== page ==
Keith Urban Reconnects With Fans at Chicago Concert

First U.S. Performance of 2007 Raises $50,000 for St. Jude Children's Research Hospital

CHICAGO — Keith Urban fans just can’t help it. They love the guy, even when he totally forgets the lyrics to one of his biggest hits, “Making Memories of Us.” In fact, the slip-up turned out to be the most memorable part for many admirers at Thursday night’s (Feb. 8) sold-out benefit concert here at the magnificent Chicago Theatre.

In the middle of the tune, Urban encouraged the audience to sing along on the second verse, which was nothing out of the ordinary because the crowd had been belting out pretty much every word of each song for more than an hour, whether or not Urban had thrust his microphone their way. But for some reason they got flustered, too, and couldn’t remember the part about stealing “your attention like a bad outlaw.”

“I’ve forgotten the damn words!” Urban announced with animated disbelief as the place immediately went crazy with an extended bout of raucous cheering and whooping it up. With a mischievous grin, he admitted, “Time for honesty. I was trying to get you to sing on the bit I forgot. Pathetic, isn’t it?”

The capacity crowd of 3,600 would surely beg to differ. Urban’s profile has risen significantly in the last few years, whether because of his marriage to Nicole Kidman, his headline-making stint in rehab or his ever-growing arsenal of hits. However, the fans in Chicago were gently reminded that moment that he’s still as human as the rest of us.

And he’s certainly generous. The concert raised $50,000 for St. Jude Children’s Research Hospital, and Urban also donated all merchandise proceeds to the organization. The night was sponsored by Chicago radio station WUSN (US99). Because the charity concert was rescheduled following his unexpected entry to the Betty Ford Clinic in October for treatment of alcohol abuse, it is presumed that the occasional empty seat in Chicago had more to do with logistics than disinterest.

Robin Jones flew in from Boston earlier that day to catch her 14th Urban show and to commemorate her 50th birthday. She had secured a good seat, too, but not the up-close-and-personal one over the orchestra pit that was going on eBay for $2,000. Jill Wood, 42, and Sherry Keith, 27, each drove more than five hours to be at the concert. Wood lives in Carbondale, Ill., and has seen Urban more than 50 times. Sherry Keith, who is from Evansville, Ind., has attended somewhere between 30 and 40 shows.

Asked separately about their favorite part of the show, all three women promptly mentioned the endearing mistake during “Making Memories of Us,” and then proceeded to gush about his dynamic stage presence and his power to connect with an audience — traits that will continue to serve him later this spring when he takes an expanded concert production on the road for a world tour of major arenas.

Urban launched his 90-minute set with “Once in a Lifetime,” then raced into “Days Go By.” He took a moment to connect to the audience, waving at the balcony and declaring, “We made it, finally!”

Shortly after that, he remarked, “It’s good to be in Chicago. I took a little, uh, vacation.” His rehab came up in conversation later in the show, too, when he thanked his fans for always supporting him, specifically while he was undergoing treatment at the Betty Ford Center. He also recalled the night in November when he won a CMA Award for male vocalist but couldn’t watch the show because there are no TVs inside. He said he was already in bed when a guy came into his room with a flashlight and handed him a phone. (“There are no phones in prison,” Urban joked. “I had already made my one call.”) It was his counselor calling to congratulate him. Urban woke up his roommate, who was only mildly impressed, and then everybody went back to bed.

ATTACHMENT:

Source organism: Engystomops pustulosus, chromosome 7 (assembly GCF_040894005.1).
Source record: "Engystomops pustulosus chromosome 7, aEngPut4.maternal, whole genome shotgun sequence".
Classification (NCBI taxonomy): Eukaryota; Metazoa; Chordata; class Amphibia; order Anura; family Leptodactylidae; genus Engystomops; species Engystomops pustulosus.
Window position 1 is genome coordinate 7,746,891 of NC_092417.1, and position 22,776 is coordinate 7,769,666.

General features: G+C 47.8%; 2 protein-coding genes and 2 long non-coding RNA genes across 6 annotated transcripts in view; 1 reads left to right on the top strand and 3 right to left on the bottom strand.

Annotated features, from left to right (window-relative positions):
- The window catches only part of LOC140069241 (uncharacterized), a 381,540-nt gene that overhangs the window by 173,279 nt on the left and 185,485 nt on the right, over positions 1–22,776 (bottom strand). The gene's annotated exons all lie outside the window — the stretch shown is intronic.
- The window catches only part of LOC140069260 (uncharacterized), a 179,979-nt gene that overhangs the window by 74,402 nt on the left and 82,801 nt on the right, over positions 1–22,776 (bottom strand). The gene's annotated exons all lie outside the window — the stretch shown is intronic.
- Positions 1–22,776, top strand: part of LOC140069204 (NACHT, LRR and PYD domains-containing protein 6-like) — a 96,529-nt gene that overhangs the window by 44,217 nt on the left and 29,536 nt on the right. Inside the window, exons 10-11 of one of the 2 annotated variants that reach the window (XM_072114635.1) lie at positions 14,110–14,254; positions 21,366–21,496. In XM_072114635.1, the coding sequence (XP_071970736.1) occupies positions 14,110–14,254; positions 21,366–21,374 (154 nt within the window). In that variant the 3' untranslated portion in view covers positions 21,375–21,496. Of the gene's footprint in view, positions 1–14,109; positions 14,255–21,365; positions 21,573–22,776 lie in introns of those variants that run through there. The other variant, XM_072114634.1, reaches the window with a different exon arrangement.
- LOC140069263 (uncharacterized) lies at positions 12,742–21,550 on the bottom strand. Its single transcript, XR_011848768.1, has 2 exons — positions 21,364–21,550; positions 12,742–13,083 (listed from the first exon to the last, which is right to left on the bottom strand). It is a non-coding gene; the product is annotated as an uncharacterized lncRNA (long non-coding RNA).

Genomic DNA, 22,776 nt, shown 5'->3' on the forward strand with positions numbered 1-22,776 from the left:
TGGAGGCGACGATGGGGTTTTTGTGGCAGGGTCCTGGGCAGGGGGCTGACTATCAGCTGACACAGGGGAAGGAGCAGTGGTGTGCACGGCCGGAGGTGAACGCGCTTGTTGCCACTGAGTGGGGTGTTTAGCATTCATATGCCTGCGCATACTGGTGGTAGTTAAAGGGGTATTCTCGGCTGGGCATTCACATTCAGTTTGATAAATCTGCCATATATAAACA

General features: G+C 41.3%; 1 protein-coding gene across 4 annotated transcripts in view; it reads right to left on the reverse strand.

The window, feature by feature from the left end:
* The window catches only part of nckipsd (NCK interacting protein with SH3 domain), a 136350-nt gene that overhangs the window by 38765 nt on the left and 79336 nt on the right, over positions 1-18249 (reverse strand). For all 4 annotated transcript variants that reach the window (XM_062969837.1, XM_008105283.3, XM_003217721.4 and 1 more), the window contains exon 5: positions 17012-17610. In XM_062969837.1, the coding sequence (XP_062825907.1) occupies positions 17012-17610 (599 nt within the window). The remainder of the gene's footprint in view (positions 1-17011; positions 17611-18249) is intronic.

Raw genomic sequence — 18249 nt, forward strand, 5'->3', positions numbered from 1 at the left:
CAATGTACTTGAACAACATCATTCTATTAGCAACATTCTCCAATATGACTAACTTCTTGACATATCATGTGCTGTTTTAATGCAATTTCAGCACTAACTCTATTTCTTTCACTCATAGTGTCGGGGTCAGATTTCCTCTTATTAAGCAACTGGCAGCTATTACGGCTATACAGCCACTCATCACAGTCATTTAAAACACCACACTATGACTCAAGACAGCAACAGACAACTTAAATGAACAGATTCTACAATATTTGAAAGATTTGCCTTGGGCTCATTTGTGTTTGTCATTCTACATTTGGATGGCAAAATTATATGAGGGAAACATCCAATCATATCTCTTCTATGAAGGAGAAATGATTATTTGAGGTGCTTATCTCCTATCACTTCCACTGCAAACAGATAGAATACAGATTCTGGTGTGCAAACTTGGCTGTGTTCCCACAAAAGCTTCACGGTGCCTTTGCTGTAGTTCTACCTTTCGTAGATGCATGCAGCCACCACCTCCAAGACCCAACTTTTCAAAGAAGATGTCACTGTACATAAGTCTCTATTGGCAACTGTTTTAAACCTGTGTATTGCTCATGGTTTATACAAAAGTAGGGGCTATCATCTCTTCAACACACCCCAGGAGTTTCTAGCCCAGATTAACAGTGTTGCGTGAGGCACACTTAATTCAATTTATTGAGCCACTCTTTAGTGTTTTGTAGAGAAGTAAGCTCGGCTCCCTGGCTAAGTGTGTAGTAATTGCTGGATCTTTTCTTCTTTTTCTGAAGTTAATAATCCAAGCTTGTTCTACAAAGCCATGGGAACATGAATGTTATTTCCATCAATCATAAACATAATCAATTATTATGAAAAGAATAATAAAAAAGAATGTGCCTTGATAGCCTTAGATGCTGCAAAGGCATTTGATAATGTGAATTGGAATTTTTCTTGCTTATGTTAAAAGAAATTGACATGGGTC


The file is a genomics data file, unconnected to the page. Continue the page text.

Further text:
While the theater provided a welcome intimacy, the performance proved to be much more festive. Throughout the night, Urban switched between solo acoustic performances and playing with a full band, augmented by two new members. (If Kidman was there, nobody said anything about it.) He knocked out “Raining on Sunday,” “Stupid Boy” and “You’ll Think of Me” in the first half of the set, saving joyous tunes like “Who Wouldn’t Wanna Be Me,” “Better Life” and “Somebody Like You” for a rousing send-off.

Dressed simply in a black V-neck T-shirt and dark blue jeans, he capped the night with “But for the Grace of God,” and by then, the aisles were crowded with fans hoisting digital cameras, jockeying for the right angle and hanging on every word. Take away those upbeat, empowering lyrics, and the throbbing rhythms and boisterous melodies would still be enough to inject any audience with an energy boost.

Before the show, the passport-stamping line for Monkeyville members — a club for his most ambitious fans — was longer than the drink line and the coat check line, and that’s saying something in a Chicago winter. Even in the freezing weather, as people waited for the front doors to open, nobody seemed to be grumbling.

Local resident Kate Hazel celebrated her 23rd birthday at the show. She and Catherine Happ, 22, wore matching “I (Heart) Keith” shirts for their first Urban experience (with a “23″ on the back of each one.) Both summing up the concert as “awesome,” they were a somewhat overwhelmed that Urban’s first full-length concert of the year took place in Chicago.

“It was a great comeback,” Happ said. “I felt like everybody was cheering him on.”